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Islamic Ideology (22 Aug 2016 NewAgeIslam.Com)

The Concept of Slavery and Concubinage in Islam

By Amina Qureshi

21 August 2016

With the recent instances of ISIS holding women and children of the Yazidi community as sex slaves and advertising about their virginity and beauty, I found myself bereft of speech. This was the only question to which I did not have any answer whenever I got into a debate with an atheist or a non-believer. Seeking accurate and relevant information seemed to be the only solution as this is one of the controversies that are brought up to vilify the peaceful religion of Islam. Dr Khalid Zaheer, an Islamic scholar who is currently a Fellow of Al-Mawrid and member of adjunct faculty at University of Central Punjab (UCP) and Information Technology University (ITU), gave rational answers to all my concerns and helped me out in developing the right approach for studying the Holy Qur’an.

The tradition and custom of slavery has been recognised and accepted by both the Old and New Testament. Therefore, it is attested from the earliest written records of the Sumerians, the Babylonians, the Egyptians and others. The Testaments frequently insist on the need to treat the slaves with humanity by repeatedly reminding the Jews that they too were slaves in Egypt. A verse in the Book of Job is often cited as an argument against slavery: “Did not He that made me in the womb make him [the slave]? And did not One fashion us both?” (Job 31:15). Even then, time distorted and blurred the meanings behind these commandments and made the masters forgetful of the rights of their slaves.

Slavery was an economic institution of the Arabs in pre-Islamic era. Male and female slaves, and even children, were sold and bought in markets like animals, and they undoubtedly formed the most depressed class of the Arabian society. There existed native Arab slaves but, as it seems, the earliest salves were captives taken in warfare and those brought in by Arab caravans, and these were the ones generally sold among the nomad tribes. A large contribution to the increase in slave population resulted by kidnapping and sale of small children, child abandonment, and as a consequence of committing certain crimes. This deep-rooted practice categorised the slaves into the purchased and those born in the master’s home. Masters enjoyed complete ownership of the slaves born in their homes and often forced female slaves into prostitution for their personal and economic benefits. The historical accounts narrate the tales of brutal punishments that were inflicted upon the slaves by their masters, the worst being put to death.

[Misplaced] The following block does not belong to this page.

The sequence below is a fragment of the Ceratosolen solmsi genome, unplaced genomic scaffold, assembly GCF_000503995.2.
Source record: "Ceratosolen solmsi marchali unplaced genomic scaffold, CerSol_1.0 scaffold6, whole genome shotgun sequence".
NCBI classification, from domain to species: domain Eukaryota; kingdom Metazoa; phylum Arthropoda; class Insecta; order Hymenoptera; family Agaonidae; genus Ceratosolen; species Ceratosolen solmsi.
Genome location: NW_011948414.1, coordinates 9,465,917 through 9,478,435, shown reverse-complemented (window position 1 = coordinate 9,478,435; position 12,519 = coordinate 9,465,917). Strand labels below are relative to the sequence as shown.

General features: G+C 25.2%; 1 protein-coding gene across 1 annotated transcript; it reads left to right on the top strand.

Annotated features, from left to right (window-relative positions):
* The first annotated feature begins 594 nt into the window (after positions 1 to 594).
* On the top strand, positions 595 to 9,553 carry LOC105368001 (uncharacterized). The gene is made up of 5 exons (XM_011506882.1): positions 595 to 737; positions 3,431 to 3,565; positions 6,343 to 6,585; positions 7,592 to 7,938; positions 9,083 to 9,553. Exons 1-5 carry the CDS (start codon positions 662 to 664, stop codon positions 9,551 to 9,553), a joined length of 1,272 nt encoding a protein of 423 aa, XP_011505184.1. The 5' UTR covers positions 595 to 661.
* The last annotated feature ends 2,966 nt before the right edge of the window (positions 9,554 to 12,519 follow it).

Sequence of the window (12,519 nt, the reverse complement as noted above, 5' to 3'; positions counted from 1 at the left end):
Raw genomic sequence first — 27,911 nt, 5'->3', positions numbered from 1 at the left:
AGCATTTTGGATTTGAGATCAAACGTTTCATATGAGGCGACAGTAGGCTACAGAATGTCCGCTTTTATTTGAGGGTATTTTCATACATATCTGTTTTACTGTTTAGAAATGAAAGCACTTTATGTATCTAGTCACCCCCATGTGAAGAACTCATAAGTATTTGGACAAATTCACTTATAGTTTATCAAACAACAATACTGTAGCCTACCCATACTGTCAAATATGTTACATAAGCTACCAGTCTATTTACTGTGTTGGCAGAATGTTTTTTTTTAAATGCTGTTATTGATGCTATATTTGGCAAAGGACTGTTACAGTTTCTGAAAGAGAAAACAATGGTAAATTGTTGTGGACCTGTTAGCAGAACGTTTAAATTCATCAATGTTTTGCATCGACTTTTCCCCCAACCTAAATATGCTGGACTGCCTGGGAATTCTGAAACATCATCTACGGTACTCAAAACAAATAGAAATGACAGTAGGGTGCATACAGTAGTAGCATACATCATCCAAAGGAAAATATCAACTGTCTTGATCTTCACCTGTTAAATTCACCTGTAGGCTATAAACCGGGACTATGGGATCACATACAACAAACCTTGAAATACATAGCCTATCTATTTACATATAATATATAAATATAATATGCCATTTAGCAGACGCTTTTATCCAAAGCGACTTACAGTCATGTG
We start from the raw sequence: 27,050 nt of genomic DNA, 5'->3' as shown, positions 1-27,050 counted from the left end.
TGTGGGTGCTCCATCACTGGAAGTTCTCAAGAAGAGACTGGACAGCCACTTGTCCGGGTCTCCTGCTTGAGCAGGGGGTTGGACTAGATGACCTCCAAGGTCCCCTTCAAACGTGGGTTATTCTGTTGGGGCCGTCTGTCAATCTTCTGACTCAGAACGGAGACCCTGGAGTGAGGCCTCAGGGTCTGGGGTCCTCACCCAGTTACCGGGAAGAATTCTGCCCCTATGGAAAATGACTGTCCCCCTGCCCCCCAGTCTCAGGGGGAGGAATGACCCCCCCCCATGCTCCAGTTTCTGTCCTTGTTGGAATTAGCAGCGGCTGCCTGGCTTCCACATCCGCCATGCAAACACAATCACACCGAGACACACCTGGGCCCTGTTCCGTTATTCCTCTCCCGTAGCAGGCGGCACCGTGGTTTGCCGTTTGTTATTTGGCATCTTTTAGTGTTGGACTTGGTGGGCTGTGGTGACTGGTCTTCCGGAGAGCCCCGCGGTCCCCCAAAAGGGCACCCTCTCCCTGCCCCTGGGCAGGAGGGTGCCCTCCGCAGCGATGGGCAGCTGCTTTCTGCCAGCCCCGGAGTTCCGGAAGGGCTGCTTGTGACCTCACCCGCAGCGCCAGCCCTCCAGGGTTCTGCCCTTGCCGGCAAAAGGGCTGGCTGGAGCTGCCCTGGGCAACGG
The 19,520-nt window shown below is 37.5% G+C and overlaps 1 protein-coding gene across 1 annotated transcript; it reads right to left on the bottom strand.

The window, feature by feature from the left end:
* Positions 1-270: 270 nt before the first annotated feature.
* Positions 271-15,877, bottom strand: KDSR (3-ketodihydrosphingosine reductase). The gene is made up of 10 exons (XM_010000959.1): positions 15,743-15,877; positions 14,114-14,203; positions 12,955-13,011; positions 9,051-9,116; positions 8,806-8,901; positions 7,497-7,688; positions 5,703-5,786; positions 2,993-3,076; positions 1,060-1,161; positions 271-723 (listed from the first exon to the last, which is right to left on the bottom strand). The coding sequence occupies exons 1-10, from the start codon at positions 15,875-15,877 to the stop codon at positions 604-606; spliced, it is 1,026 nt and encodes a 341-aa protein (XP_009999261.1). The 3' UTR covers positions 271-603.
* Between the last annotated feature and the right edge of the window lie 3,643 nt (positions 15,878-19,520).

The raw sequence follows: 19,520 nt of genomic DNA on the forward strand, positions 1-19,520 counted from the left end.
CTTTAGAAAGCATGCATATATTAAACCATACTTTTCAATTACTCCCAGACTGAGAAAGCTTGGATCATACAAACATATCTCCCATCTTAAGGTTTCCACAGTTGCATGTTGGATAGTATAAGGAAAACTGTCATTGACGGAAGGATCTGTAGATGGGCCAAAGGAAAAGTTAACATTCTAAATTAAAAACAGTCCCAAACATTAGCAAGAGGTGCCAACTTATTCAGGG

We all agree that the then prevalent customs and state of affairs had to be changed. We are also aware of the two modes to bring about a change – evolution and revolution. From this point starts the unceasing wide debate as to which one is a better option. The two words closely resemble one another but are used antagonistically. Evolution is synonymous with gradual and continuous development in ideas and is thought of as an appropriate mode if it is the existing entity, system or process that needs to be changed. Revolution, however, is considered to be the antithesis of evolution and refers to changes somewhat sudden in their action that entail some type of catastrophe.

Replacing or displacing the aforementioned through pervasive transformation mostly results in disruption of the equilibrium of life, no matter how rotten and ugly. Evolution can be conveniently thought of as incorporating new customs and dropping the old ones simultaneously but gradually, while revolution may then be pictured as completely cutting off the roots and accepting the advancements suddenly and at once which definitely reduces the chances of the change’s survival.